pod 'OHHTTPStubs/Mocktail'


OHHTTPStubs is also be compatible with Carthage. Just add it to your Cartfile.

Note: The OHHTTPStubs.framework built with Carthage will include all features of OHHTTPStubs turned on (in other words, all subspecs of the pod), including NSURLSession and JSON support, OHPathHelpers, HTTPMessage and Mocktail support, and the Swiftier API.

Be warned that I don't personally use Carthage, so I won't be able to guarantee much help/support for it.

Using the right Swift version for your project

OHHTTPStubs supports Swift 2.2 (Xcode 7), Swift 2.3 (Xcode 8), Swift 3.0 (Xcode 8+) and Swift 3.1 (Xcode 8.3+) 🎉

Here are some details about the correct setup you need depending on how you integrated OHHTTPStubs into your project.

CocoaPods: nothing to do

If you use CocoaPods version 1.1.0.beta.1 or later, then CocoaPods will compile OHHTTPStubs with the right Swift Version matching the one you use for your project automatically. You have nothing to do! 🎉

For more info, see CocoaPods/CocoaPods#5540 and CocoaPods/CocoaPods#5760.

Carthage: choose the right version

The project is set up with SWIFT_VERSION=3.0 on master.

This means that the framework on master will build using:

  • Swift 3.1 on Xcode 8.3
  • Swift 3.0 on Xcode 8.2
  • Swift 2.2/2.3 on Xcode 7.x.

We stopped doing Swift-2.3-specific branches (too much maintenance work), so if you want Carthage to build the framework with Swift 2.3 you can:

  • either use an older Xcode version
  • or use the previous version of OHHTTPStubs (5.2.3) — whose master branch uses 2.3
  • or fork the repo just to change the SWIFT_VERSION build setting to 2.3
  • or ask Carthage maintainers to fix this issue once and for all.

Special Considerations

Using OHHTTPStubs in your unit tests

OHHTTPStubs is ideal to write unit tests that normally would perform network requests. But if you use it in your unit tests, don't forget to:

  • remove any stubs you installed after each test — to avoid those stubs to still be installed when executing the next Test Case — by calling [OHHTTPStubs removeAllStubs] in your tearDown method. see this wiki page for more info
  • be sure to wait until the request has received its response before doing your assertions and letting the test case finish (like for any asynchronous test). see this wiki page for more info

Automatic loading

OHHTTPStubs is automatically loaded and installed (at the time the library is loaded in memory), both for:

  • requests made using NSURLConnection or [NSURLSession sharedSession]thanks to this code
  • requests made using a NSURLSession that was created via [NSURLSession sessionWithConfiguration:…] and using either [NSURLSessionConfiguration defaultSessionConfiguration] or [NSURLSessionConfiguration ephemeralSessionConfiguration] configuration — thanks to method swizzling done here in the code.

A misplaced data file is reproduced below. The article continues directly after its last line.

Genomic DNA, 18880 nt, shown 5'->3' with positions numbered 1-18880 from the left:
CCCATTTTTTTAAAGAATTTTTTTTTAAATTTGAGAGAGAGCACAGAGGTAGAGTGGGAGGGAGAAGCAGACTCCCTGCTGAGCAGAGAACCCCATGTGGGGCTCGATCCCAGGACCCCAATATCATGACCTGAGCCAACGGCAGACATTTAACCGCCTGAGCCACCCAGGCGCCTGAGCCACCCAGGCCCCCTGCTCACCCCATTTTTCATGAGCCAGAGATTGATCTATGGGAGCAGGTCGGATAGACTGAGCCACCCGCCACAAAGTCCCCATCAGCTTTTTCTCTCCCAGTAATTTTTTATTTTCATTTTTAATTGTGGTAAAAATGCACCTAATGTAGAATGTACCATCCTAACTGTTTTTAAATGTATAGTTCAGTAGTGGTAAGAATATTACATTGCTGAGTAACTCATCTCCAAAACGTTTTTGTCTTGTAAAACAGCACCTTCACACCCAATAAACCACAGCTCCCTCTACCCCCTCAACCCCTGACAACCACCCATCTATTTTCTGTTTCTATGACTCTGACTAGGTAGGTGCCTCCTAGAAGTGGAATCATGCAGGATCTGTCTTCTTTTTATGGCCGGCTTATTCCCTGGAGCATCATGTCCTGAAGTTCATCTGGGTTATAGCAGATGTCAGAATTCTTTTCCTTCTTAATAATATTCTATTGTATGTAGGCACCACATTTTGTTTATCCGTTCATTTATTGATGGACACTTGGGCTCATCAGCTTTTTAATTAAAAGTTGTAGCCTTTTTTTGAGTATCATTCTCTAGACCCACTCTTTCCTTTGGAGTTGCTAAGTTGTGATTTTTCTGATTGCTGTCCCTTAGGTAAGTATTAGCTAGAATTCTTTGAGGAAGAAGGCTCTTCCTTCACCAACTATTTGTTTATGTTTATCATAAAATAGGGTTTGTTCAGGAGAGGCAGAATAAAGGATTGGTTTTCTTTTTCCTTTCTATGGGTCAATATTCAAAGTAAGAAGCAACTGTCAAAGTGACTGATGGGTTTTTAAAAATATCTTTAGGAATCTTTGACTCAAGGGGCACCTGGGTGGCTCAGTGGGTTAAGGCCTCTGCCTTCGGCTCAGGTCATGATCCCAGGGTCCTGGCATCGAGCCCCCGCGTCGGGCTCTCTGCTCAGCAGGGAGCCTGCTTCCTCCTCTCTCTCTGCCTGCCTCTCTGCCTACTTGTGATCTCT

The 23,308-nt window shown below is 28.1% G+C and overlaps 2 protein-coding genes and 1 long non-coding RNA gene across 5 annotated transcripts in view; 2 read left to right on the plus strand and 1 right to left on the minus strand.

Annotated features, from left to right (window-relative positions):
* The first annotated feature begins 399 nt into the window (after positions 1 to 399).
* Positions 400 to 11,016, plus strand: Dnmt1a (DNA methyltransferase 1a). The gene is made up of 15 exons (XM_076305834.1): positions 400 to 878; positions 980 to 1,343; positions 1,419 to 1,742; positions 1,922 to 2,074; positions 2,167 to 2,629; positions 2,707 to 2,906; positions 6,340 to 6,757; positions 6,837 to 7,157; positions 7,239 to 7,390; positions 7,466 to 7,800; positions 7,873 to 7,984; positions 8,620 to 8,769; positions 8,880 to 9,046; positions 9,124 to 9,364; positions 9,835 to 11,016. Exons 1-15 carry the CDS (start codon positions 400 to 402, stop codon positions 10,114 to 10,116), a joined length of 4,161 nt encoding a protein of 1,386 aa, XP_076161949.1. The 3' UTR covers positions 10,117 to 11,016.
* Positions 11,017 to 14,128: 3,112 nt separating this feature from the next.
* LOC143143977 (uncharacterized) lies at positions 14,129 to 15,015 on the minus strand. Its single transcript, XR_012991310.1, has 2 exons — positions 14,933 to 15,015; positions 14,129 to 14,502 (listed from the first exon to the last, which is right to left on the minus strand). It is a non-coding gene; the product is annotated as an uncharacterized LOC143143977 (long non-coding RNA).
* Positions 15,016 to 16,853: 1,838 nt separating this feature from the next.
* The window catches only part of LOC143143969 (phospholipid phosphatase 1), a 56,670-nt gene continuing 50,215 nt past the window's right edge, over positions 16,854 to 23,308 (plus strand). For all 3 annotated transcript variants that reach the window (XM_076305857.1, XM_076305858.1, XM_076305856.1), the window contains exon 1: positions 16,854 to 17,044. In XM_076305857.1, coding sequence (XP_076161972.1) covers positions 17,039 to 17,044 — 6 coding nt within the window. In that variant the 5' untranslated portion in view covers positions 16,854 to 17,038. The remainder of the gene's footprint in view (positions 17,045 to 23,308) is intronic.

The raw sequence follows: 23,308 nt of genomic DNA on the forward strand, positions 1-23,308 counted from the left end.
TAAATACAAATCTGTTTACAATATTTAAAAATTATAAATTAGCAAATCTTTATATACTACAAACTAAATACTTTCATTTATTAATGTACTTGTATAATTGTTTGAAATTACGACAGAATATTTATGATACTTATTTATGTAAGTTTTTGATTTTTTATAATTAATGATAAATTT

If you need to disable (and re-enable) OHHTTPStubs — globally or per NSURLSession — you can use [OHHTTPStubs setEnabled:] / [OHHTTPStubs setEnabled:forSessionConfiguration:].

Known limitations

  • OHHTTPStubs can't work on background sessions (sessions created using [NSURLSessionConfiguration backgroundSessionConfiguration]) because background sessions don't allow the use of custom NSURLProtocols and are handled by the iOS Operating System itself.
  • OHHTTPStubs don't simulate data upload. The NSURLProtocolClient @protocol does not provide a way to signal the delegate that data has been sent (only that some has been loaded), so any data in the HTTPBody or HTTPBodyStream of an NSURLRequest, or data provided to -[NSURLSession uploadTaskWithRequest:fromData:]; will be ignored, and more importantly, the -URLSession:task:didSendBodyData:totalBytesSent:totalBytesExpectedToSend: delegate method will never be called when you stub the request using OHHTTPStubs.

As far as I know, there's nothing we can do about those two limitations. Please let me know if you know a solution that would make that possible anyway.

Submitting to the App Store

OHHTTPStubs can be used on apps submitted on the App Store. It does not use any private API and nothing prevents you from shipping it.

But you generally only use stubs during the development phase and want to remove your stubs when submitting to the App Store. So be careful to only include OHHTTPStubs when needed (only in your test targets, or only inside #if DEBUG sections, or by using per-Build-Configuration pods) to avoid forgetting to remove it when the time comes that you release for the App Store and you want your requests to hit the real network!

License and Credits

This project and library has been created by Olivier Halligon (@aligatr on Twitter) and is under the MIT License.

It has been inspired by this article from InfiniteLoop.dk.

I would also like to thank:

  • Sébastien Duperron (@Liquidsoul) for helping me maintaining this library, triaging and responding to issues and PRs
  • Kevin Harwood (@kcharwood) for migrating the code to NSInputStream
  • Jinlian Wang (@JinlianWang) for adding Mocktail support
  • and everyone else who contributed to this project on GitHub somehow.

If you want to support the development of this library, feel free to Donate. Thanks to all contributors so far!